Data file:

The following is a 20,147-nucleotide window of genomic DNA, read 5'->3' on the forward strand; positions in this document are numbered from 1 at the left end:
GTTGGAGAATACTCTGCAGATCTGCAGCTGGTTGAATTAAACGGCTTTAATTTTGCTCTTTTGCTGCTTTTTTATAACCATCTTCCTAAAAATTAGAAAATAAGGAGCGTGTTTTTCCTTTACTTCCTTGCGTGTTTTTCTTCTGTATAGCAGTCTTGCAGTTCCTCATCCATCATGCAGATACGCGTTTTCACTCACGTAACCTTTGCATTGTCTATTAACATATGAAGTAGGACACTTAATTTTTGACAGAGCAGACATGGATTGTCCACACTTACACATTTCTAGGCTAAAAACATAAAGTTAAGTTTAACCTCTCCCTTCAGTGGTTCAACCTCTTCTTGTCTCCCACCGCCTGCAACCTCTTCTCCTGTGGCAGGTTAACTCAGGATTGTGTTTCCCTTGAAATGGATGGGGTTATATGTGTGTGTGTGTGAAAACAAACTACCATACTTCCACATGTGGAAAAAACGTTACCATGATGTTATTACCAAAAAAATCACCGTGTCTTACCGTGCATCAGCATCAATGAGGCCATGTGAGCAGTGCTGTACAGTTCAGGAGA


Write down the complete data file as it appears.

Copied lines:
The following is a 20,147-nucleotide window of genomic DNA, read 5'->3' on the forward strand; positions in this document are numbered from 1 at the left end:
GTTGGAGAATACTCTGCAGATCTGCAGCTGGTTGAATTAAACGGCTTTAATTTTGCTCTTTTGCTGCTTTTTTATAACCATCTTCCTAAAAATTAGAAAATAAGGAGCGTGTTTTTCCTTTACTTCCTTGCGTGTTTTTCTTCTGTATAGCAGTCTTGCAGTTCCTCATCCATCATGCAGATACGCGTTTTCACTCACGTAACCTTTGCATTGTCTATTAACATATGAAGTAGGACACTTAATTTTTGACAGAGCAGACATGGATTGTCCACACTTACACATTTCTAGGCTAAAAACATAAAGTTAAGTTTAACCTCTCCCTTCAGTGGTTCAACCTCTTCTTGTCTCCCACCGCCTGCAACCTCTTCTCCTGTGGCAGGTTAACTCAGGATTGTGTTTCCCTTGAAATGGATGGGGTTATATGTGTGTGTGTGTGAAAACAAACTACCATACTTCCACATGTGGAAAAAACGTTACCATGATGTTATTACCAAAAAAATCACCGTGTCTTACCGTGCATCAGCATCAATGAGGCCATGTGAGCAGTGCTGTACAGTTCAGGAGA